Athletes are human too and the issues that take place in their usual daily lives can hamper their mental health and affect the way they play the game. These issues if not addressed could be triggers for an athlete experiencing depression and anxiety, says Kunashni.
Why do athletes face performance anxiety?
For a lot of athletes, she points out, self-identity gets tied to the sport. Due to an injury when the athlete is unable to perform, or when their career ends, they do not know who they are anymore. “They do not see themselves as anything apart from who they are on the field and thus, being unable to perform leads to a low self-confidence and esteem.”
“When you start playing sports as a kid, you enjoy it. As you go through life and it becomes a profession, you lose the fun element and the child-like essence that made it special. It becomes more about achievement than about enjoyment. Flow is an important concept. Being one with what you are doing.” Kunashni Parikh
Sportspersons are constantly chasing after success and the sky is the limit. “They have such high self-expectations, that they tend to become critical. This is especially the case with elite athletes. They begin celebrating the big wins but forget about their day to day achievements. The guilt is tied to depression.”
How can therapy help athletes who face these self-identity problems?
Kunashni, when she sees a trigger, first identifies where it’s coming from. If the problems are off the field, such as in their personal life, their interpersonal relationships, etc. then the techniques that she follows are those that are done in usual therapy and counselling. However, if the problems are on the field and in their professional life regarding performance, the techniques followed are mental training, goal setting, and self-modulation.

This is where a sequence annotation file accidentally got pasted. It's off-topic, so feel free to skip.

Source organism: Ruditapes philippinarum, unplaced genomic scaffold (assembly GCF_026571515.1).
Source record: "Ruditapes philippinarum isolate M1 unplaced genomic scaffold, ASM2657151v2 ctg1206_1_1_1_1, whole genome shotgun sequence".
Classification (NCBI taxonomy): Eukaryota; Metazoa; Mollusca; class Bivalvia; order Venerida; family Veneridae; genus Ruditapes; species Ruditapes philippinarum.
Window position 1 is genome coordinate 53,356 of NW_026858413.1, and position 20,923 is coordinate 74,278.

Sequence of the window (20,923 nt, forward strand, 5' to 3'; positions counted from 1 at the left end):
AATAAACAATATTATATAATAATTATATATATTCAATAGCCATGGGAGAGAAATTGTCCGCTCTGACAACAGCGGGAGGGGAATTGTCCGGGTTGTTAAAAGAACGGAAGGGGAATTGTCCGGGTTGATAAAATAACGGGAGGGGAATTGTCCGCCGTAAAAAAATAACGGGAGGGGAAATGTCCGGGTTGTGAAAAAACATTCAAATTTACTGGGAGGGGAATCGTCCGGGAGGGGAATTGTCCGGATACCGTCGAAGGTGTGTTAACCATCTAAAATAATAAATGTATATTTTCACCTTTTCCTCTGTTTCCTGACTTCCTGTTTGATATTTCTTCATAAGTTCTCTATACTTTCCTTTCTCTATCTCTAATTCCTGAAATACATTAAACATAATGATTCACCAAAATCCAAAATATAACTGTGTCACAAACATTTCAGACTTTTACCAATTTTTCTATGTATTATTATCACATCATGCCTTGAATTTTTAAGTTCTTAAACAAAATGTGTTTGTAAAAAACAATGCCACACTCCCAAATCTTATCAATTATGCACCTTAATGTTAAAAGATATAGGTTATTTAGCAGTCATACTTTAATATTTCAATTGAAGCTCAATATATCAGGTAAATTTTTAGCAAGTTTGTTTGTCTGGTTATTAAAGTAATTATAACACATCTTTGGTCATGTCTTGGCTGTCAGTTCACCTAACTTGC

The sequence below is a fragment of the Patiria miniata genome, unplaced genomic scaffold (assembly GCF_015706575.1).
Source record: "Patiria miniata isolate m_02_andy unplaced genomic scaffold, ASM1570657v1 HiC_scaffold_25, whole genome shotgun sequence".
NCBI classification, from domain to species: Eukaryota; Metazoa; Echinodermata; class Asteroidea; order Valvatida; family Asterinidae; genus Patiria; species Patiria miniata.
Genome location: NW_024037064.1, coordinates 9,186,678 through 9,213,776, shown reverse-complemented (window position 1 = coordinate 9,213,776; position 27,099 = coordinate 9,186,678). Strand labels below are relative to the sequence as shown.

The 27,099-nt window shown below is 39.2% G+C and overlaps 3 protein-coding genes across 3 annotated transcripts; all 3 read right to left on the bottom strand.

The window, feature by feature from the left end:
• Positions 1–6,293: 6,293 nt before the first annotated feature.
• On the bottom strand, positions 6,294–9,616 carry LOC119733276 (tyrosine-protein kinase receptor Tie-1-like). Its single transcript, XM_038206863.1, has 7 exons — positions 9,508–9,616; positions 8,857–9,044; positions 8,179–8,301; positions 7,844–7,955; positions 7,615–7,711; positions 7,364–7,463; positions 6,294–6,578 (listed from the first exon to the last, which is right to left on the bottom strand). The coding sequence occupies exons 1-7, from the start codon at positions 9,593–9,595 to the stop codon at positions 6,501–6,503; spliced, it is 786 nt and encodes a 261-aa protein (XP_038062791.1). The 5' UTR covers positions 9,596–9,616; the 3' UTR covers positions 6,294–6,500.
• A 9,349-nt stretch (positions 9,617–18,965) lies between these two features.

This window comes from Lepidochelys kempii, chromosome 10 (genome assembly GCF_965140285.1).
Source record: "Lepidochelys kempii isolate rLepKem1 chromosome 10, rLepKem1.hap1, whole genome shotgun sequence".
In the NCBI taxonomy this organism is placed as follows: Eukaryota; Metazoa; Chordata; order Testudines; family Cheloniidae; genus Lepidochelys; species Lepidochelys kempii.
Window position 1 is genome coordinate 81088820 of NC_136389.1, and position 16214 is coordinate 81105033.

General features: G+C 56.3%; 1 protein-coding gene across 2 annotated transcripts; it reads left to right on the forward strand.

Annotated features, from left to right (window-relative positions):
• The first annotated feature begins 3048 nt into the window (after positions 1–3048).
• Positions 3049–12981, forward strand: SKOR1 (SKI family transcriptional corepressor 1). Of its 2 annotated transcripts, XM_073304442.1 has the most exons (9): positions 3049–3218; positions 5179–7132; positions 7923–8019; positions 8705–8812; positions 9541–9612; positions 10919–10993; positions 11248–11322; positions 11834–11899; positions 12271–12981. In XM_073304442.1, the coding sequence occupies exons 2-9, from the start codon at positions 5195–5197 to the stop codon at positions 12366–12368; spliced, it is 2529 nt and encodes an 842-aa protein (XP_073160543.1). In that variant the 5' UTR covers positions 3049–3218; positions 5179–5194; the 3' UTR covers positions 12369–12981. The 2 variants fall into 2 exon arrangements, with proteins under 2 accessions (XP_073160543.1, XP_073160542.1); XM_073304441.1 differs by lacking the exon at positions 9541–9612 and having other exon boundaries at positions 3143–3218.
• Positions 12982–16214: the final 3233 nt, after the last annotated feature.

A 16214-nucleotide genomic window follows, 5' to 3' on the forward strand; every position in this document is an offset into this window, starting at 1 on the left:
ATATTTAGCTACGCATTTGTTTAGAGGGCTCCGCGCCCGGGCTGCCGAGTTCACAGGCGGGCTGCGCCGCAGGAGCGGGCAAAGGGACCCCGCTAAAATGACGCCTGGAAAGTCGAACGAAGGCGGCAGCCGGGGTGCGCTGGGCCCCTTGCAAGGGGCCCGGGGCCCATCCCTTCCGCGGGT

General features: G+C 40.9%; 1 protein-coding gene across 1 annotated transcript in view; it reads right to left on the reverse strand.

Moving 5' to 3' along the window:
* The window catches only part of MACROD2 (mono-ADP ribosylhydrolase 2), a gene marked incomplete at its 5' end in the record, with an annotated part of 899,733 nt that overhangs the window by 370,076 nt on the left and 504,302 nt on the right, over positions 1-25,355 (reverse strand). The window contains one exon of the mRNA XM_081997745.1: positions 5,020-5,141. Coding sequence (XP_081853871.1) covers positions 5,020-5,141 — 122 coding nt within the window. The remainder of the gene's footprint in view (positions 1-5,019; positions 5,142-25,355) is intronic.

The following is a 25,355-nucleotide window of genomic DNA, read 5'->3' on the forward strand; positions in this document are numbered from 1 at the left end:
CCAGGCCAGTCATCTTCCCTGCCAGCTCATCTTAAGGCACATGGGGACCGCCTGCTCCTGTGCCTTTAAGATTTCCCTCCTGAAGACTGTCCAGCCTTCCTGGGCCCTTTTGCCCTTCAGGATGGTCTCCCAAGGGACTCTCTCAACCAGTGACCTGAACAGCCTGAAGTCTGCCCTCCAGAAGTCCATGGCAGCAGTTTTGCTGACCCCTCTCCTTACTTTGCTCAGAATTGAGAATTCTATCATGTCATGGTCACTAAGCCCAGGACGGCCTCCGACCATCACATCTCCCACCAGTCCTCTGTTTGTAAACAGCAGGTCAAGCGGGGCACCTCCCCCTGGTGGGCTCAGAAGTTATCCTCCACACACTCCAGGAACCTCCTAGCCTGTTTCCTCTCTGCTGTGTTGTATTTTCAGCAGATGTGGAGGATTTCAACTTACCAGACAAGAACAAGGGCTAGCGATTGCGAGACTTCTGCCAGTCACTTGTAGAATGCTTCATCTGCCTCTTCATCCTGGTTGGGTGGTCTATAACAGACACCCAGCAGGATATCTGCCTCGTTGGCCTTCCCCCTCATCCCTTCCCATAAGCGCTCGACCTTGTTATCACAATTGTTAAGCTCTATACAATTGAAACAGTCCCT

In a field that is about competition, how do sportspersons ensure to stay away from envy?
For young athletes, healthy competition is okay, says Kunashni. “Athletes have to look at the competitive angle. For many, I have seen that being a sportsperson is a financial escape to move on to a better life. You have to respect the competitive nature of the sport. So even though it does become a rat race, ensure you have fun.”
Some ways for young athletes to avoid falling into jealousy or self-criticism, are:
- Becomes self-aware
- Start mental training along with physical
- Be aware of strengths and weaknesses
- Be honest with emotions
- Realistic with goals
- Clear with your values
The mental health of athletes is starting to be discussed on larger platforms and this is a start to getting more done about these issues.
Ms. Kunashni Parikh is a Clinical and Sport Psychologist with a background in Behavioural Neuroscience from the University of British Columbia, Canada. She works with National and International athletes across various sports on Mental Health Counselling and Mental Training for Performance Enhancement. She has been the Psychologist for Indian football powerhouse FC Goa for their National Soccer Camp in Collaboration with German Football Club RB Leipzig. She herself has been an athlete and has represented India as the Vice-Captain and Goalkeeper for the Junior India Women's Football Team at the FIFA U-17 World Cup Qualifiers in Jordan. She was also the Goalkeeper for the Vancouver United Football Club in Canada, and Goalkeeper and Captain of the Maharashtra State Team.